by Jean-Paul Kneib, Priyamvada Natarajan
Publisher: arXiv 2012
Number of pages: 120
Clusters of galaxies are the most recently assembled, massive, bound structures in the Universe. As predicted by General Relativity, given their masses, clusters strongly deform space-time in their vicinity. Clusters act as some of the most powerful gravitational lenses in the Universe. Light rays traversing through clusters from distant sources are hence deflected, and the resulting images of these distant objects therefore appear distorted and magnified.
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by James Edward Keeler - University of California Publications
The main purpose of this volume is to reproduce and make available for study, the larger and more interesting nebulae and clusters, sixty-eight in number. James Edward Keeler was the director of the Lick observatory 1898 - 1900.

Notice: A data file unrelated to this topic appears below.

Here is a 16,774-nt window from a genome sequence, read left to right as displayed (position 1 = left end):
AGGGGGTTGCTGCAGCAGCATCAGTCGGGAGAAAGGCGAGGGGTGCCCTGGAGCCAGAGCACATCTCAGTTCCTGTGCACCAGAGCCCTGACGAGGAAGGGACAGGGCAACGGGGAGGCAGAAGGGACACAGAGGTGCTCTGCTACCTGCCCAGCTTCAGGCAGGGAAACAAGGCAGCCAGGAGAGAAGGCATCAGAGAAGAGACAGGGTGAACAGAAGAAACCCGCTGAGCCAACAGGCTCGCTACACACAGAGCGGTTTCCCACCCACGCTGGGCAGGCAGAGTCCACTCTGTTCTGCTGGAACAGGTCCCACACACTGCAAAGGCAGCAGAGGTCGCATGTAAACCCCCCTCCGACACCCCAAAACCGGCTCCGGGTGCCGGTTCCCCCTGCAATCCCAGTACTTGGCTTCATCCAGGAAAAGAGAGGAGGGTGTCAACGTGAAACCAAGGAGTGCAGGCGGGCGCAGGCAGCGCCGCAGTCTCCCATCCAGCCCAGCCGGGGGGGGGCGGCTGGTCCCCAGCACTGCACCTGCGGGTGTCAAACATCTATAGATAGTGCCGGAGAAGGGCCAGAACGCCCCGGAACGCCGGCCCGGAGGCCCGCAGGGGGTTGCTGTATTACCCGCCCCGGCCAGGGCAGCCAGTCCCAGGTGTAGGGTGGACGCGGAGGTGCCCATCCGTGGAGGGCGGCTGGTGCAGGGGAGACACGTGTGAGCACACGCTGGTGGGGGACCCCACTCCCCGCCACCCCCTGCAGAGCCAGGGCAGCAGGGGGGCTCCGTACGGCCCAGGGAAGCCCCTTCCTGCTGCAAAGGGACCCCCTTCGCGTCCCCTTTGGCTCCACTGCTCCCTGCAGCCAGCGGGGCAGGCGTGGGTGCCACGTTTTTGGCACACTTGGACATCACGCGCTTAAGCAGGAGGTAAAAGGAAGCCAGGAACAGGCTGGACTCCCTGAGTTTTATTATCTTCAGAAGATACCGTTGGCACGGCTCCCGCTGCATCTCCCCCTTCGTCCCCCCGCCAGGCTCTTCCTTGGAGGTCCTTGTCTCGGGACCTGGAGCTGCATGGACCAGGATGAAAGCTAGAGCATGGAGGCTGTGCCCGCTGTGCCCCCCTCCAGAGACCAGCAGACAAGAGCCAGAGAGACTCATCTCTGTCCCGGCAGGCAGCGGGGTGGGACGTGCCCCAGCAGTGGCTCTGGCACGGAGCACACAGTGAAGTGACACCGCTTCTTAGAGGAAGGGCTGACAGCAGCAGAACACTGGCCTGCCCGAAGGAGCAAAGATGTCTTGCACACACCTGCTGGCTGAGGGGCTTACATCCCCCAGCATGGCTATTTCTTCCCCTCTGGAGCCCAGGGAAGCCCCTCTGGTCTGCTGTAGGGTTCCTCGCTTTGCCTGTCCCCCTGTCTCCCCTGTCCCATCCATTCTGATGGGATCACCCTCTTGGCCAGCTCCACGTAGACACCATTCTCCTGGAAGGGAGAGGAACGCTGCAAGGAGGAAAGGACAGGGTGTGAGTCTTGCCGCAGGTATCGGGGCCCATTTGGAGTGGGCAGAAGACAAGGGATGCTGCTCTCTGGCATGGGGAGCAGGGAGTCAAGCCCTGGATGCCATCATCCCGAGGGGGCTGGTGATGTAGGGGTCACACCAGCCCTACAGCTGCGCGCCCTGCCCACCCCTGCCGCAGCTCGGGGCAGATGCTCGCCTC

by Abraham Loeb - arXiv
The first dwarf galaxies, which constitute the building blocks of the collapsed objects we find today, had formed hundreds of millions of years after the big bang. This review describes the early growth of their small-amplitude seed fluctuations.
by Chanda J. Jog, Francoise Combes - arXiv
The light distribution in the disks of many galaxies is non-axisymmetric or 'lopsided' with a spatial extent larger along one half of a galaxy than the other. In this review, the observations to measure the lopsided distribution will be discussed.
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